Villains Month: Blackout

There is something charming about an underdog. The idea of coming from behind, and having to rely on cleverness or will instead of pure brute strength speaks to the place in all of us that doesn’t feel like we had it easy. Underdogs are much more likely to be heroes, as in order for a story to feel like there are appropriate stakes and that the victory means something, the villains are usually in the position of greater power. However, once in awhile, a good underdog villain comes along and forces us to respect them for their ability to keep up against a hero they should have no chance of beating. Blackout, one of Ghost Rider’s nemeses, fits this bill rather well.

Blackout is a hired assassin who, while not in fact a vampire, has a modus operandi remarkably similar to one. He has had his teeth and nails surgically enhanced to be razor sharp, and the superhuman ability to snuff out all light sources in his presence. He is also a remarkable hand to hand combatant, able to outmatch foes with greater physical prowess than him through speed and leverage, and he extremely stealthy, which fits his darkness-based power. For all this, he is a very frightening and effective killer. Blackout also subscribes to the theory of leaving alive no witnesses to his crimes, or anyone who might have been a witness, or anyone who might have seen his face in passing, so he is also hard to track. All of these are impressive abilities, but unfortunately, against a nearly unkillable flaming skeleton like Ghost Rider, his powers are not particularly effective. To his chagrin, Blackout learns this when he attempts to bite through Ghost Rider’s skin and has his face disfigured for his trouble.

In many cases, this might have been considered a warning to Blackout that he was out of his weight class and should perhaps stick to assassinating ordinary people for money, but instead it drove him to seek greater revenge. He chose to rely less on brute force and more on his natural stealth abilities, following Ghost Rider and searching for a weakness. What he found was quite rewarding, as he learned that Ghost Rider became a human, Dan Ketch, and Dan was far more vulnerable than his alter ego. Thus did Blackout decide he would make Dan suffer for Ghost Rider’s crimes, and after some cursory scouting, he murdered Dan’s sister Barbara, who was comatose but close to recovering. He proceeded to follow Dan around and murder anyone he spoke to, starting with acquaintances, and planned to work his way up to closer and closer loved ones until Dan (and consequently Ghost Rider) had no one left and feared for his life. While he did not fully succeed in his plans, Blackout did eventually go as far as to mortally wound Dan Ketch by tearing out his throat, forcing him to change into Ghost Rider and remain in limbo for a long time.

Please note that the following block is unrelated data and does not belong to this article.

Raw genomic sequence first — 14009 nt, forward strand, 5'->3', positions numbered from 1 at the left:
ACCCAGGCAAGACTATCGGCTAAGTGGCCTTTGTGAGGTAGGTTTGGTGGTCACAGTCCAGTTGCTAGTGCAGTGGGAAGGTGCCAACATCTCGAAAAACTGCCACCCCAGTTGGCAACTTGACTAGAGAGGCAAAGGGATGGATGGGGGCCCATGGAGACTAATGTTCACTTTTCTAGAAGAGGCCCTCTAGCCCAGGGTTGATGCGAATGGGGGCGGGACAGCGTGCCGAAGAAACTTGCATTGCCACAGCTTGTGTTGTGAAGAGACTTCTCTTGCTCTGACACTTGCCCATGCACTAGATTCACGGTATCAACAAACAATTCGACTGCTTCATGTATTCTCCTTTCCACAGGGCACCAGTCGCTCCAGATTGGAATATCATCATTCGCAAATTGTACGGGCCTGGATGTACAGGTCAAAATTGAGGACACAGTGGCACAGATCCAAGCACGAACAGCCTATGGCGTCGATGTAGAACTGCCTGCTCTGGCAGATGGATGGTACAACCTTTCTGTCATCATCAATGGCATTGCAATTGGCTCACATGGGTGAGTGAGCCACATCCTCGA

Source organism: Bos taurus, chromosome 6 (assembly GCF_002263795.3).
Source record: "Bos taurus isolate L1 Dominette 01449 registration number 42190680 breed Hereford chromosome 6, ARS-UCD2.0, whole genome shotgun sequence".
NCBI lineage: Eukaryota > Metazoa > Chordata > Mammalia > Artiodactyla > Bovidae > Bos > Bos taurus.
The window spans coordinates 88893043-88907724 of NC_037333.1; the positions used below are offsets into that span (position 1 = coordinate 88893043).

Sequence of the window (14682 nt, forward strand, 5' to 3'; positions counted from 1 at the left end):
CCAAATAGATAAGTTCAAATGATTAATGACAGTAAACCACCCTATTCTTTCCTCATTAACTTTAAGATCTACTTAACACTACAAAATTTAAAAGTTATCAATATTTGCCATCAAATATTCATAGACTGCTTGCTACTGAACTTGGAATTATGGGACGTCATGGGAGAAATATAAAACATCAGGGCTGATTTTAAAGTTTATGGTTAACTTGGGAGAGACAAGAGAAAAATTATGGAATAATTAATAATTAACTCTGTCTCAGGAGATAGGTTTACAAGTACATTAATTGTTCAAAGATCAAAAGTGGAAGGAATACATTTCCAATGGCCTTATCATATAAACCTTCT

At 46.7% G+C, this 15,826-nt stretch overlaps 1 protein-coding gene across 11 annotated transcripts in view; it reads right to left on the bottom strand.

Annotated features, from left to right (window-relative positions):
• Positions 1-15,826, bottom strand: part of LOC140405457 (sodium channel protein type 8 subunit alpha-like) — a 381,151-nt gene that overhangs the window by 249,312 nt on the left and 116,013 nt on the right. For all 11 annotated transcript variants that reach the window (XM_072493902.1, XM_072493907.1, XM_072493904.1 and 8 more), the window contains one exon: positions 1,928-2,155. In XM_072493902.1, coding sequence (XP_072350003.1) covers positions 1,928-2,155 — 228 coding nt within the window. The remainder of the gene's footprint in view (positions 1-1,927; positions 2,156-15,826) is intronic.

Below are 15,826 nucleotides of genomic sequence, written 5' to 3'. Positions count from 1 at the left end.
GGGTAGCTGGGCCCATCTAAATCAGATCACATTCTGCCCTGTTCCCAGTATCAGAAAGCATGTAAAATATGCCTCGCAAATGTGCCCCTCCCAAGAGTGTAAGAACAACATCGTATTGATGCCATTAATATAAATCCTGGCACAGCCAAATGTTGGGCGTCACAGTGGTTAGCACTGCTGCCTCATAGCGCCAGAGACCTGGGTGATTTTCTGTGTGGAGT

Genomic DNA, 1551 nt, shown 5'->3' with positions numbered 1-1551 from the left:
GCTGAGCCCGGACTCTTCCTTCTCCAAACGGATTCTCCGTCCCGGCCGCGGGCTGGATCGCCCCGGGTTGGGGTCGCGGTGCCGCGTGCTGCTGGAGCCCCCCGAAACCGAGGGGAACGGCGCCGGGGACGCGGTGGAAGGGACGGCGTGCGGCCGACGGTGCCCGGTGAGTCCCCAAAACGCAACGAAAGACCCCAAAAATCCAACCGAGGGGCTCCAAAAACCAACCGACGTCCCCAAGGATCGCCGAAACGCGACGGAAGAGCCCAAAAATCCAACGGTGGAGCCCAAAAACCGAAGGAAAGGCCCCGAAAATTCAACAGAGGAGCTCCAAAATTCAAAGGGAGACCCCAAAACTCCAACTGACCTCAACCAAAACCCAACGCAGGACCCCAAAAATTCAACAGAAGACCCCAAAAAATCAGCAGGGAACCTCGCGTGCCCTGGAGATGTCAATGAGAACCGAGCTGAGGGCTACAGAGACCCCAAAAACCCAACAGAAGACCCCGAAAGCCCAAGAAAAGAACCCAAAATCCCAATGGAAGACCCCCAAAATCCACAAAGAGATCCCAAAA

Blackout eventually learned that he was only half human, and was one of the demonic Lilin. While this did not yield him any new powers, it did give him a number of new allies in his vendetta, including demon queen Lilith herself. Indeed, one of Blackout’s later tactics against the varied Ghost Riders he fought was making allies. Eventually, however, Blackout decided that his vendetta against Ghost Rider was getting him nowhere and he asked for a truce, saying that he would leave Dan and his family alone if the hero would not interfere with his killings, an offer Ghost Rider refused. This led to the cycle between the two being revived until Dan’s story as the Ghost Rider ended.

There was always a part of me that wished Blackout had eventually gained some ability to harm Ghost Rider given that they were always such personal rivals, but much like Lex Luthor was always lame in that green armor, Blackout would have lost his charm if he was put on equal footing. The character is interesting because he’s not Ghost Rider’s physical equal, and yet he is still dangerous. Blackout has to find clever ways to win, and because he’s a particularly nasty individual, he strikes in ways that even a superhero can’t stop. He goes for Dan’s family and friends, because the hero can’t protect them at every moment, and sooner or later, everyone lets their guard down. That is when Blackout strikes.